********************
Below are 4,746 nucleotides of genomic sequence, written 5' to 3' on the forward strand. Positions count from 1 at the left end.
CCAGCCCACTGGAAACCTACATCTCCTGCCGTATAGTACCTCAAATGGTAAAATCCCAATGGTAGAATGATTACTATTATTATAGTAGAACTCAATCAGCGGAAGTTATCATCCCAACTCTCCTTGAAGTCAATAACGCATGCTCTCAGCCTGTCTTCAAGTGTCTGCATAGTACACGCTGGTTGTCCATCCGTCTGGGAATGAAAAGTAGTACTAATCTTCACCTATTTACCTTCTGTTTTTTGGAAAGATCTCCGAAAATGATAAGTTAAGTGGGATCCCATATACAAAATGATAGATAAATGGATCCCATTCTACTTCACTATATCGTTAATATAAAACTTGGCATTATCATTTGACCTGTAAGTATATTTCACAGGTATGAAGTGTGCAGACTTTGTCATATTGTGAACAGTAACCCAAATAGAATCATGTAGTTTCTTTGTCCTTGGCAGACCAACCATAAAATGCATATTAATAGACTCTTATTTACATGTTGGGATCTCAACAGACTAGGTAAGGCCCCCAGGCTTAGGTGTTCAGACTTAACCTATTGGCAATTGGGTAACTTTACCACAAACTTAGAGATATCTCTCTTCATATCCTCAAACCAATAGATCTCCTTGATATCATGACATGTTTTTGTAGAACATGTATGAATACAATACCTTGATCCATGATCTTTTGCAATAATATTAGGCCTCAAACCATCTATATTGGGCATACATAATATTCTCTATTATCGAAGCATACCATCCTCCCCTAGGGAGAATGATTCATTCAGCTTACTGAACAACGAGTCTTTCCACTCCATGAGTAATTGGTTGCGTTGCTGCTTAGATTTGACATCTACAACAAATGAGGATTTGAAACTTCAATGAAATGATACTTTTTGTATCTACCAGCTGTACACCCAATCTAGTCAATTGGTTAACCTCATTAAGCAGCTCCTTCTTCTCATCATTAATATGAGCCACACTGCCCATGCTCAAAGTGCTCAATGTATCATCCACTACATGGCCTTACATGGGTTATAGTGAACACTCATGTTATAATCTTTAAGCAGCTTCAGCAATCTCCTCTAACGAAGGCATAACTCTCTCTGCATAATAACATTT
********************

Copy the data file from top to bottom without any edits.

Below are 4,746 nucleotides of genomic sequence, written 5' to 3' on the forward strand. Positions count from 1 at the left end.
CCAGCCCACTGGAAACCTACATCTCCTGCCGTATAGTACCTCAAATGGTAAAATCCCAATGGTAGAATGATTACTATTATTATAGTAGAACTCAATCAGCGGAAGTTATCATCCCAACTCTCCTTGAAGTCAATAACGCATGCTCTCAGCCTGTCTTCAAGTGTCTGCATAGTACACGCTGGTTGTCCATCCGTCTGGGAATGAAAAGTAGTACTAATCTTCACCTATTTACCTTCTGTTTTTTGGAAAGATCTCCGAAAATGATAAGTTAAGTGGGATCCCATATACAAAATGATAGATAAATGGATCCCATTCTACTTCACTATATCGTTAATATAAAACTTGGCATTATCATTTGACCTGTAAGTATATTTCACAGGTATGAAGTGTGCAGACTTTGTCATATTGTGAACAGTAACCCAAATAGAATCATGTAGTTTCTTTGTCCTTGGCAGACCAACCATAAAATGCATATTAATAGACTCTTATTTACATGTTGGGATCTCAACAGACTAGGTAAGGCCCCCAGGCTTAGGTGTTCAGACTTAACCTATTGGCAATTGGGTAACTTTACCACAAACTTAGAGATATCTCTCTTCATATCCTCAAACCAATAGATCTCCTTGATATCATGACATGTTTTTGTAGAACATGTATGAATACAATACCTTGATCCATGATCTTTTGCAATAATATTAGGCCTCAAACCATCTATATTGGGCATACATAATATTCTCTATTATCGAAGCATACCATCCTCCCCTAGGGAGAATGATTCATTCAGCTTACTGAACAACGAGTCTTTCCACTCCATGAGTAATTGGTTGCGTTGCTGCTTAGATTTGACATCTACAACAAATGAGGATTTGAAACTTCAATGAAATGATACTTTTTGTATCTACCAGCTGTACACCCAATCTAGTCAATTGGTTAACCTCATTAAGCAGCTCCTTCTTCTCATCATTAATATGAGCCACACTGCCCATGCTCAAAGTGCTCAATGTATCATCCACTACATGGCCTTACATGGGTTATAGTGAACACTCATGTTATAATCTTTAAGCAGCTTCAGCAATCTCCTCTAACGAAGGCATAACTCTCTCTGCATAATAACATTT